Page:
It occurs to me that I’ve written about my life as a lockdown choir leader – oh, and THAT made cheery reading – but I haven’t written about one of my other roles – that of a lockdown worship leader. Oh don’t worry, I’m not here to convert you. I doubt this post will convince anyone that the churchgoing life is an easy one right now. I mean, you don’t even get a free cup of tea any more. It’s rubbish.
But I wanted not just to write about myself but to give a shout out to anyone else who has been leading worship through this strange old time. It’s been hardgoing, hasn’t it? Everything you love about worship – leading a group of people through the medium of music – has been largely absent and that warm feedback you get from the congregation replaced by the unforgiving glare of a camera phone lens. I have sung more to the internet these last six months than I have my entire life I think and it hasn’t always been easy or gratifying. Every little glitch is repeated for all to see and the things you never needed to worry about IRL suddenly become all too apparent. Not just your voice and playing but your face, your clothes, the state of your house….it’s a magnifying glass for your every insecurity.
I know, we’re not supposed to be self-conscious. We’re supposed to understand that this is all for the glorification of God, not of ourselves. We do understand that on a head level. But also, we’re human. I think.
It’s also been a time of real distinction between the wealthy and high-tech churches and…well, the rest of us. When you’re already feeling insecure, it doesn’t always do your soul good to see the amazingly slick offerings of the megachurches. It’s been great for humility but not so great for motivation when you’re sitting in your garden shed in the rain clutching a guitar and hoping the shed roof doesn’t collapse before you finish recording verse 3. That said, we’re blessed to have some youthful people in the church who have mastered video editing and live-streaming (and clearly, at nearly 40 I am not counting myself as one of the youth). I know that not all churches have found it easy to adapt to this new tech-dependency.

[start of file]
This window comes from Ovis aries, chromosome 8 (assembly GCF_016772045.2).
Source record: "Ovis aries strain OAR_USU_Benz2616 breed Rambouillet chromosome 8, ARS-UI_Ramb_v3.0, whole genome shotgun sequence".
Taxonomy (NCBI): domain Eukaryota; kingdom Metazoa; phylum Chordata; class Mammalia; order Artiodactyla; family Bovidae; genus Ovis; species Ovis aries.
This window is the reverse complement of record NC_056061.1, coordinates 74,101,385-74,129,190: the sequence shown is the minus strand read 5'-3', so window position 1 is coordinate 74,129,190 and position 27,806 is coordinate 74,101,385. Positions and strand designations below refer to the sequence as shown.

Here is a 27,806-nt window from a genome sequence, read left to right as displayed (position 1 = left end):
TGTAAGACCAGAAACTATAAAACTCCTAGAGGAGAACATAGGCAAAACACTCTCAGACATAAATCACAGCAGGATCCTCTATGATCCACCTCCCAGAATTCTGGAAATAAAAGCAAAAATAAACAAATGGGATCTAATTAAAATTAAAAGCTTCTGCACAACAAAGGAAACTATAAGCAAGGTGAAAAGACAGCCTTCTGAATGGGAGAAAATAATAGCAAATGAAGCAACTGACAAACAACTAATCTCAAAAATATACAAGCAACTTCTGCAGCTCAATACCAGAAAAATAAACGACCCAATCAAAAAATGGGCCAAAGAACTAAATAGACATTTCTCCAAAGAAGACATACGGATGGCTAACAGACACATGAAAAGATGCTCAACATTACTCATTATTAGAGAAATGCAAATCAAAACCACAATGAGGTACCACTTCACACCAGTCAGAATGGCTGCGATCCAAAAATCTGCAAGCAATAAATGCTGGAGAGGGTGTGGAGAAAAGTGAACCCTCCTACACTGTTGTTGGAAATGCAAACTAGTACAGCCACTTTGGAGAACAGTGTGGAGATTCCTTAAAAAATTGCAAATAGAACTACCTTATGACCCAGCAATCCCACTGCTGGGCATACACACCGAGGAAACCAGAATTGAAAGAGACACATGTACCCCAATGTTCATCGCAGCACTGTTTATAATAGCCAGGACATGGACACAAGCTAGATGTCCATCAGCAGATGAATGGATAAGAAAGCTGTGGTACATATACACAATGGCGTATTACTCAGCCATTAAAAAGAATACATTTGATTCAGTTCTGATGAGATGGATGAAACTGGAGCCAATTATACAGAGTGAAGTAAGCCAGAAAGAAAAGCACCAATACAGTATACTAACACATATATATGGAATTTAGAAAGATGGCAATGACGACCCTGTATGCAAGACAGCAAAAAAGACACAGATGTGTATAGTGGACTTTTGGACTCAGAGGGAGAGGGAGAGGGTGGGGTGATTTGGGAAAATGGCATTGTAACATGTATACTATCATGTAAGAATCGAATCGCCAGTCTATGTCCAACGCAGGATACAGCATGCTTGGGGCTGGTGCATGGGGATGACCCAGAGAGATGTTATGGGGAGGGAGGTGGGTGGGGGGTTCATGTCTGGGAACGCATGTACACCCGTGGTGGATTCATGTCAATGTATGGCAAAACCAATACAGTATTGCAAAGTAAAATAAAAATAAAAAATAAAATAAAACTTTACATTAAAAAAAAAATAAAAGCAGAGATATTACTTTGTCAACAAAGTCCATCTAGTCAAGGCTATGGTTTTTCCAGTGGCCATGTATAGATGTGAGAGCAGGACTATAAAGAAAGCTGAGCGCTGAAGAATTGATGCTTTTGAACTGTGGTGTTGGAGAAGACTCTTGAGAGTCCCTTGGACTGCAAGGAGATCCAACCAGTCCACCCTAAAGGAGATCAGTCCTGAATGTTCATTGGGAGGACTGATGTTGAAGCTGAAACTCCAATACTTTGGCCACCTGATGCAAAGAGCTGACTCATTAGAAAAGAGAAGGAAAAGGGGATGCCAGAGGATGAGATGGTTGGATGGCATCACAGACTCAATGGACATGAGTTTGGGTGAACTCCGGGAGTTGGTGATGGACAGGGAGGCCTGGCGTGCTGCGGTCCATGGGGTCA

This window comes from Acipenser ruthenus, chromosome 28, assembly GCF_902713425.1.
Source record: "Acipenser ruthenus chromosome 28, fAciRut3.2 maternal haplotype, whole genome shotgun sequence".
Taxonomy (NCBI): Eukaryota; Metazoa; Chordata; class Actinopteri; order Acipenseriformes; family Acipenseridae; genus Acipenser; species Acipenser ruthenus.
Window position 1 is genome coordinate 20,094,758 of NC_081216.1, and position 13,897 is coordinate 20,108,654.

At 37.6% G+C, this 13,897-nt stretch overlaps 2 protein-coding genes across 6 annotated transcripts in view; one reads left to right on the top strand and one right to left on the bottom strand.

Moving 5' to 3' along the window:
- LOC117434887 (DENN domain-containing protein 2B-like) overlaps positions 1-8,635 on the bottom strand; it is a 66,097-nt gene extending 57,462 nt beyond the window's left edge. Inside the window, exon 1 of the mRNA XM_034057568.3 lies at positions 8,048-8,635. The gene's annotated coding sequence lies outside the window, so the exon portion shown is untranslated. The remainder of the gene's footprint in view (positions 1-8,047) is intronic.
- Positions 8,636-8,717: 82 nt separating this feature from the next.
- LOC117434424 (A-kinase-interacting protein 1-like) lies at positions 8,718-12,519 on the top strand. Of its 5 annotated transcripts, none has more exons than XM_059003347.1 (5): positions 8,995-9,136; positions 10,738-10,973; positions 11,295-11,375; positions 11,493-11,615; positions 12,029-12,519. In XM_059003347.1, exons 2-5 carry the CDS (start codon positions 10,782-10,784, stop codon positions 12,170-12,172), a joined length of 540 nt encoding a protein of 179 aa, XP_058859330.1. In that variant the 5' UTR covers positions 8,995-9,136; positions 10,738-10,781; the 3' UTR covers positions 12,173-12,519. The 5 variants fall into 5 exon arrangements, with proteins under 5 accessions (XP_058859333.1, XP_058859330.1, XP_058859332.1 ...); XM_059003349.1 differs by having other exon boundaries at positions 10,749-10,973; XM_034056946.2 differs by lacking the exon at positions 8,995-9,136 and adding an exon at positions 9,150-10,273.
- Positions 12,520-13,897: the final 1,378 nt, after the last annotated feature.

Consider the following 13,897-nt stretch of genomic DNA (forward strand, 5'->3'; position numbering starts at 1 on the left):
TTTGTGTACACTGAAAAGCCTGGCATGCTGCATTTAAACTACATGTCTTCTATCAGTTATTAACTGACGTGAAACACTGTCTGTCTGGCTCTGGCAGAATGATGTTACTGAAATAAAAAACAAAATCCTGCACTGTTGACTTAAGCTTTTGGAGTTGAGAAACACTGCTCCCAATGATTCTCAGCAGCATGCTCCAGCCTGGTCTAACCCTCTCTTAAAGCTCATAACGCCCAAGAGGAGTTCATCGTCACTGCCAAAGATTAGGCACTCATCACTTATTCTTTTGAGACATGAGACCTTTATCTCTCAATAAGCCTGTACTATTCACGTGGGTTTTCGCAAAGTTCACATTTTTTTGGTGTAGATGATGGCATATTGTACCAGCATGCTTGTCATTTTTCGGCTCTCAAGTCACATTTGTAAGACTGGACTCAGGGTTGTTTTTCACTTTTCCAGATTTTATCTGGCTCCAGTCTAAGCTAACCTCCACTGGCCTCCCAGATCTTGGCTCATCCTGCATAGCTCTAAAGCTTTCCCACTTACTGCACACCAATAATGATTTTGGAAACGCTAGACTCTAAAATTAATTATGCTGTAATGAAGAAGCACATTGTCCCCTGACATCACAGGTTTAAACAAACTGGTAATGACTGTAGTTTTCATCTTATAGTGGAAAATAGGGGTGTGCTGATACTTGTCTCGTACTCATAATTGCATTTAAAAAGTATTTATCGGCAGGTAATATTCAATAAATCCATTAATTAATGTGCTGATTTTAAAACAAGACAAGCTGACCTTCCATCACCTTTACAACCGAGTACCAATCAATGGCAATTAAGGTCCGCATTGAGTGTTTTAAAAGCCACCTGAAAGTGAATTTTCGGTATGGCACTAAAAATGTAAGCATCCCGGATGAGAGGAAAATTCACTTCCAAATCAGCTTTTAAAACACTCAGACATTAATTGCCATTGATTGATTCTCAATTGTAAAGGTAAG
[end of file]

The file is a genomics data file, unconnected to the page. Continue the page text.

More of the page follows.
Life on the screen was weird enough but worship leading has not got less weird since returning to in-person church. It’s still captured on the internet – live-streamed onto YouTube in our case – but there’s only one take and that take is done in front of a sparse and silent congregation who are all wearing masks. Don’t get me wrong, the congregation do a lot of encouraging eyebrow- and forehead-work while I’m singing at them but it’s a very different experience to the usual feeling of leading people in song.
So all of you fellow worship leaders who have been ploughing on through videos and in-person weirdness, consider this a socially distanced pat on the back. It’s been tough and strange and it’s not going to be over for a long, long time. But keep on keeping on. And just remember why this we’re doing this. Also, remember that it’s a great opportunity to roll out obscure 90s songs that the congregation would probably hate because they’re masked and distant so, even if they complain, you can’t hear them. Hallelujah!